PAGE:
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  • Title: Richard the Third (Folio 1, 1623)
  • Editor: Adrian Kiernander

  • Copyright Adrian Kiernander. This text may be freely used for educational, non-profit purposes; for all other uses contact the Editor.
    Author: William Shakespeare
    Editor: Adrian Kiernander
    Peer Reviewed

    Richard the Third (Folio 1, 1623)

    The Life and Death of Richard the Third.

    Scaena Quarta.

    Enter Buckingham Darby, Hastings, Bishop of Ely,
    1965Norfolke, Ratcliffe, Louell, with others,
    at a Table.

    Hast. Now Noble Peeres, the cause why we are met,
    Is to determine of the Coronation:
    In Gods Name speake, when is the Royall day?
    1970Buck. Is all things ready for the Royall time?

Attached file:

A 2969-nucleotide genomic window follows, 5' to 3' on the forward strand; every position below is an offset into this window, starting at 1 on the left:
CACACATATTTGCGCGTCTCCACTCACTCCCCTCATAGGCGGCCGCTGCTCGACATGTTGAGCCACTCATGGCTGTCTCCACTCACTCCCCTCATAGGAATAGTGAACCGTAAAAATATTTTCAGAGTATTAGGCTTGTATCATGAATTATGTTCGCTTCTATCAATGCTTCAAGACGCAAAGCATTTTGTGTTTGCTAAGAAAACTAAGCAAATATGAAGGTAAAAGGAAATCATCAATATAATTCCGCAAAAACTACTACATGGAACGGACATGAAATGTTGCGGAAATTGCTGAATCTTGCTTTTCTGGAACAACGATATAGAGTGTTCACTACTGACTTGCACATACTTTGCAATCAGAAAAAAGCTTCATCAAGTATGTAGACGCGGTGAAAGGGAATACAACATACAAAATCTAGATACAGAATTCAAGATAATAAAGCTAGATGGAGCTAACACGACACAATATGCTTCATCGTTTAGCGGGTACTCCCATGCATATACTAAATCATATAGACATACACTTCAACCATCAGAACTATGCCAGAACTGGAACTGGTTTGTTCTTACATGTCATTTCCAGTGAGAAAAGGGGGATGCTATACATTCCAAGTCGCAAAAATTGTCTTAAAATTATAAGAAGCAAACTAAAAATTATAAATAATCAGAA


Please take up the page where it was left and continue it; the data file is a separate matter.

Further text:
Darb. It is, and wants but nomination.
    Ely. To morrow then I iudge a happie day.
    Buck. Who knowes the Lord Protectors mind herein?
    Who is most inward with the Noble Duke?
    1975Ely. Your Grace, we thinke, should soonest know his
    Buck. We know each others Faces: for our Hearts,
    He knowes no more of mine, then I of yours,
    Or I of his, my Lord, then you of mine:
    1980Lord Hastings, you and he are neere in loue.
    Hast. I thanke his Grace, I know he loues me well:
    But for his purpose in the Coronation,
    I haue not sounded him, nor he deliuer'd
    His gracious pleasure any way therein:
    1985But you, my Honorable Lords, may name the time,
    And in the Dukes behalfe Ile giue my Voice,
    Which I presume hee'le take in gentle part.

    Enter Gloucester.

    Ely. In happie time, here comes the Duke himselfe.
    1990Rich. My Noble Lords, and Cousins all, good morrow:
    I haue beene long a sleeper: but I trust,
    My absence doth neglect no great designe,
    Which by my presence might haue beene concluded.
    Buck. Had you not come vpon your Q my Lord,
    1995William, Lord Hastings, had pronounc'd your part;
    I meane your Voice, for Crowning of the King.
    Rich. Then my Lord Hastings, no man might be bolder,